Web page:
How can one encounter the Triune God and fail to kneel down before him? Either there was no encounter or we have blunted our capacity for wonder. We can blunt our affections. A year and a half ago, I made two lists: things that stir my affections for God and things that rob my affections for God.

What stirs your affections for God?
+ Praying with other people, particularly in groups.
+ Prayer.
+ When people pray for me before church.
+ Fasting.
+ Reading biographies of Methodist/holiness giants.
+ Listening to sermons by Dennis Kinlaw.
+ Music.
+ Victory over sin.
+ When people follow Jesus.
+ Baptisms.

What robs your affections for God?
+ Sin.
+ Internet.
+ T.V.
+ Anger.
+ Frustration with myself.
+ Procrastination.
+ Bawdy humor.
+ Not knowing what to do/indecision.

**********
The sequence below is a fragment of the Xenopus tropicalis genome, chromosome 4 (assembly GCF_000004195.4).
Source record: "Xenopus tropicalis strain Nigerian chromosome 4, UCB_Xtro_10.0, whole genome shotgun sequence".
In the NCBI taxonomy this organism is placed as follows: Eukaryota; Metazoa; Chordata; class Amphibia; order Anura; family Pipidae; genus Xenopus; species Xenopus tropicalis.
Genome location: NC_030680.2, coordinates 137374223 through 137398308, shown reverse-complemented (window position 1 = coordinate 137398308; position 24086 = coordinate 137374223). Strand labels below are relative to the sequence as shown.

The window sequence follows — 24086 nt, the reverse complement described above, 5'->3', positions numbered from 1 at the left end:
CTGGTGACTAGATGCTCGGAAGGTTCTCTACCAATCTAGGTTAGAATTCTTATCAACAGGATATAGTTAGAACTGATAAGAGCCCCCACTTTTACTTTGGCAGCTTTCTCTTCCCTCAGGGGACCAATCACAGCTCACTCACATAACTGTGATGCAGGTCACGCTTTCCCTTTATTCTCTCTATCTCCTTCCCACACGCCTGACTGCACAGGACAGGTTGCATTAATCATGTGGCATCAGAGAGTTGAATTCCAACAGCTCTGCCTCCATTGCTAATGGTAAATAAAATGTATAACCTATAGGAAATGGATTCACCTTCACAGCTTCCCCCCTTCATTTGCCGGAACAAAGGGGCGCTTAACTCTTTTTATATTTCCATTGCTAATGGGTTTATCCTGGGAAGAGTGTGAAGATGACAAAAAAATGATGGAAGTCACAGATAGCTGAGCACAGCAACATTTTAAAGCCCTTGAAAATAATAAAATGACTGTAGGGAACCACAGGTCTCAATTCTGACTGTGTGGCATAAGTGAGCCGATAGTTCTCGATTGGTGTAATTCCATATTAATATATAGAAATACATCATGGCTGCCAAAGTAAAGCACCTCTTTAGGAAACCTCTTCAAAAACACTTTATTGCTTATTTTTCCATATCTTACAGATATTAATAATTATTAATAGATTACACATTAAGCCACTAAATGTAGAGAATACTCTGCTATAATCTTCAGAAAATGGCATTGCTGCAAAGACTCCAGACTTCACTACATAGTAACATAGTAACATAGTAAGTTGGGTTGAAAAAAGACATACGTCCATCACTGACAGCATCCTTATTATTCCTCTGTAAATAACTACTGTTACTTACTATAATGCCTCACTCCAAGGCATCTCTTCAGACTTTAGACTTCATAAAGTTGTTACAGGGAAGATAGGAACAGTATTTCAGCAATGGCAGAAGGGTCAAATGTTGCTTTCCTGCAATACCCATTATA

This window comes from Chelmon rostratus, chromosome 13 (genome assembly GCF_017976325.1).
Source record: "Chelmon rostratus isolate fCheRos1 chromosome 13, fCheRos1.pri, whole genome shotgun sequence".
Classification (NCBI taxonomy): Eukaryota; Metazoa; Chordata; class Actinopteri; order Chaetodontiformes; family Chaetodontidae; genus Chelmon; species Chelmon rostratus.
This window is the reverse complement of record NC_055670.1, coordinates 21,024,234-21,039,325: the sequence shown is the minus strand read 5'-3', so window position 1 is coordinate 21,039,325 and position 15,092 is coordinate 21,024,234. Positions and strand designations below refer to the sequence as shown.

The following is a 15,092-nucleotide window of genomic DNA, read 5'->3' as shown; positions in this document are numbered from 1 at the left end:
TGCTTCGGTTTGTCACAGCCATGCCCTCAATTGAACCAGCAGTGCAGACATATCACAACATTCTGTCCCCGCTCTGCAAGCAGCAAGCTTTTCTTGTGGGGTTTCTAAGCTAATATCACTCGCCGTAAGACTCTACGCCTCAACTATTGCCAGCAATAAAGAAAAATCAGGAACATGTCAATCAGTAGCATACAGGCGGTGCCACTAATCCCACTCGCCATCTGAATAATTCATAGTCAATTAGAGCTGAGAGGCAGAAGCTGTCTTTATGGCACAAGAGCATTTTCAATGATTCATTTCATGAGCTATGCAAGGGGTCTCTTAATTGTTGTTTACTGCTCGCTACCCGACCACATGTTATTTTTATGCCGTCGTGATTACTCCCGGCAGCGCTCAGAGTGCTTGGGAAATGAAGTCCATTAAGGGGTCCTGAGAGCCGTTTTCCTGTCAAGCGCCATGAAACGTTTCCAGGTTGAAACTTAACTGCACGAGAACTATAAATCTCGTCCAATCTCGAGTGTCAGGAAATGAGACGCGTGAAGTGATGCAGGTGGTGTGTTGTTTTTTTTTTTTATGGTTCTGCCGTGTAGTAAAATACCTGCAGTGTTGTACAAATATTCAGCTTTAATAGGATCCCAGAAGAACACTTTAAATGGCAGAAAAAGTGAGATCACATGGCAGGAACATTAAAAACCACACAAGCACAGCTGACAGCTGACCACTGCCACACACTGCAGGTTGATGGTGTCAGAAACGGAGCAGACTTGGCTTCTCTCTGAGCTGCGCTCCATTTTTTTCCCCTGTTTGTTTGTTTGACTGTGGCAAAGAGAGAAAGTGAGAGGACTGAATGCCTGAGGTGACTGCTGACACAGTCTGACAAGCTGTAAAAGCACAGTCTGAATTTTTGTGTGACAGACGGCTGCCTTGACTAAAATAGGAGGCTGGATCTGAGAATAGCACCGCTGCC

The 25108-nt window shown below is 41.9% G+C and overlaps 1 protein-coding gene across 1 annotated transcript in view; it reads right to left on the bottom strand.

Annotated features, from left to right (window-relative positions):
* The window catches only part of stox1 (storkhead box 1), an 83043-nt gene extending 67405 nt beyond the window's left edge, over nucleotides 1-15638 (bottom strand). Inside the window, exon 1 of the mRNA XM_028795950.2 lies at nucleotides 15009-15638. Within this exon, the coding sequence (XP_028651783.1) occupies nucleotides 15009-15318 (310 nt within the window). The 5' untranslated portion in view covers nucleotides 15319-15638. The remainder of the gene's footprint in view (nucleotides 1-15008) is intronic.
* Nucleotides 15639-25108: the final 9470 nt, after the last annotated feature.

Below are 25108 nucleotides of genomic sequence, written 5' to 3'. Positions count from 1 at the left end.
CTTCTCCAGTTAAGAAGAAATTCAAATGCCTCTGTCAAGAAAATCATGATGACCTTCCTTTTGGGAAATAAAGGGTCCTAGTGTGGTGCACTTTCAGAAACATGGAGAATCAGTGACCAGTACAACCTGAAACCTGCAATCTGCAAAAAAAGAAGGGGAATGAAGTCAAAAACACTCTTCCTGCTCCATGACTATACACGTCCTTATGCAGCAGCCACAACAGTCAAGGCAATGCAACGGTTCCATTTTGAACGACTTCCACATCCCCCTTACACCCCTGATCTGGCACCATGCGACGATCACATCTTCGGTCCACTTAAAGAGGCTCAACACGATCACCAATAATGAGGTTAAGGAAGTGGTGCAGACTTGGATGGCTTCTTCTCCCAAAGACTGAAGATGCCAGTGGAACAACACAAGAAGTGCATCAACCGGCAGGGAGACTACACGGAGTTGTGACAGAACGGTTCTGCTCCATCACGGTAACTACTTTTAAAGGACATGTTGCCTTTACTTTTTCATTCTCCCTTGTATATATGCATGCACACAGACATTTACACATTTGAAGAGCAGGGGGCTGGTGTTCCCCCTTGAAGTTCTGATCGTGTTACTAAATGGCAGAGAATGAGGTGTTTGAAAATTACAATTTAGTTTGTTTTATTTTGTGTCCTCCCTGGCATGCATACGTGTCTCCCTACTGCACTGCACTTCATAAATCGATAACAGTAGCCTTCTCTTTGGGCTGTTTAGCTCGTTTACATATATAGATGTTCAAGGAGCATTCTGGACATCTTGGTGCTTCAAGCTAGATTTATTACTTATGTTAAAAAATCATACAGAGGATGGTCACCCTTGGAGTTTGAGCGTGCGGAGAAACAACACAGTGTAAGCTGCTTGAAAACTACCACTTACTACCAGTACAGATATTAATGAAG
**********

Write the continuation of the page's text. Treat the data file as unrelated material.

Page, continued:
+ Giving in to self-gratifying desires, particularly food.

My intention in creating these lists wasn't to engage in a form of Pharisaism, but instead to recognize when my affections were growing cold and to exercise the inclination of my heart in God's direction by replacing, say, the internet with listening to sermons by Dennis Kinlaw.

Hebrews 10:24-25 says, "Let us consider how to stir up one another to love and good works, not neglecting to meet together as is the habit of some, but encouraging one another, and all the more as you see the day drawing near." Do you have anyone in your life who stirs your affections for God? In keeping with the heart of the Methodist revival of the 18th and 19th centuries, meeting together to stir one another up is an important practice which can keep our capacity for marveling over God's majesty and love from fading out.

[^1]: Of particular note, Wesley says, "In a Christian believer love sits upon the throne which is erected in the inmost soul; namely, love of God and man, which fills the whole heart, and reigns without a rival," while Edwards says that our where our affections have their "principle and original seat is in the heart" (Edwards 238)

Memorizing Scripture

Seedbed published a piece I wrote on Scripture memorization this morning. I'm a very enthusiastic supporter of Seedbed, so this was a dream come true for me.